Virtual Reality Technology Is Revolutionizing Oil and Gas Training

When many people hear the words “virtual reality (VR)” or “augmented reality (AR),” they think of video games and perhaps flight simulators. I will use VR to describe training with these technologies, although VR and AR are slightly different. In AR, virtual elements are superimposed on a real background, while in VR, a totally synthetic environment is created.

VR proved a disappointment when it was first introduced. The first headsets had good resolution, but lags between the accelerometers used to detect body or head movement and changes of the view led to “cybersickness,” similar to motion sickness. The headsets became unpopular even among enthusiastic video game users.

Progress in the field has led to improvements in VR technology for training in a wide range of industries. The petroleum industry and its service companies make can find VR a valuable training aid, both in upstream and downstream operations.

Consider some of the problems involved in oil & gas development, production, transportation, and processing and how these new technologies can help solve them:

Operational Hazards: Any industry that involves humans interacting with heavy equipment and flammable, explosive and sometimes poisonous materials needs to ensure that personnel are trained to operate equipment safely. In drilling operations, heavy drillstrings must be tripped in and out of a borehole by a derrick with many rig hands nearby. The driller must carefully monitor conditions in the borehole watching for lost circulation or other problems that could cause lost control over the well and a potentially catastrophic blowout. Oil and gas transporting and processing introduce numerous points where fire or explosion could occur if safe operating procedures are not followed.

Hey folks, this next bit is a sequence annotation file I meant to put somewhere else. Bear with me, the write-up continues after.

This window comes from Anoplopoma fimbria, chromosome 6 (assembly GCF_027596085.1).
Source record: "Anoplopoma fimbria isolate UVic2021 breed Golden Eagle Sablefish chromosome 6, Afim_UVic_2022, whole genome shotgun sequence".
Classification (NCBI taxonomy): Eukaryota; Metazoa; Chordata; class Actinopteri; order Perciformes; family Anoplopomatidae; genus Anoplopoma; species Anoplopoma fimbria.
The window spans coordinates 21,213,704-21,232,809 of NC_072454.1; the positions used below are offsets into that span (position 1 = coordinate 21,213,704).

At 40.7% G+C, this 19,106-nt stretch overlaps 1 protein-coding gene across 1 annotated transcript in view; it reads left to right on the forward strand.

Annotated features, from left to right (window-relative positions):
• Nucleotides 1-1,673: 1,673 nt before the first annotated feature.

• The immersive nature and “hands-on” simulation of VR can be used very well in safety training. The experiential and hands-on nature of VR can enhance the subject matter, promoting improved retention, faster learning, and better decision making in the field.


Location: Unlike manufacturing industries, oil and gas production often takes place in extremely remote locations, onshore and offshore. A “green” employee on a rig will require a considerable learning curve to reach full productivity as a rig hand unless he or she arrives with basic knowledge of rig operations. Experienced hands will have to invest precious time in bringing the new employee up to speed.

  • VR hardware can be used either at the home office or in the field. While the use of a VR helmet or headset provides the best learning experience, VR applications can be designed to be streamable to a tablet or smartphone as well.


Cyclical Industry: In a perfect world, the petroleum industry would be a stable one where little training would be required and most rigs, pipelines, and plants would operate with highly experienced personnel. Unfortunately, petroleum is a cyclical industry with booms and busts that are far more pronounced than in many manufacturing industries. After a bust, some unemployed workers will go into other fields and be lost to the industry. When the boom cycle returns, experienced workers will be in short supply and intensive training programs will be necessary.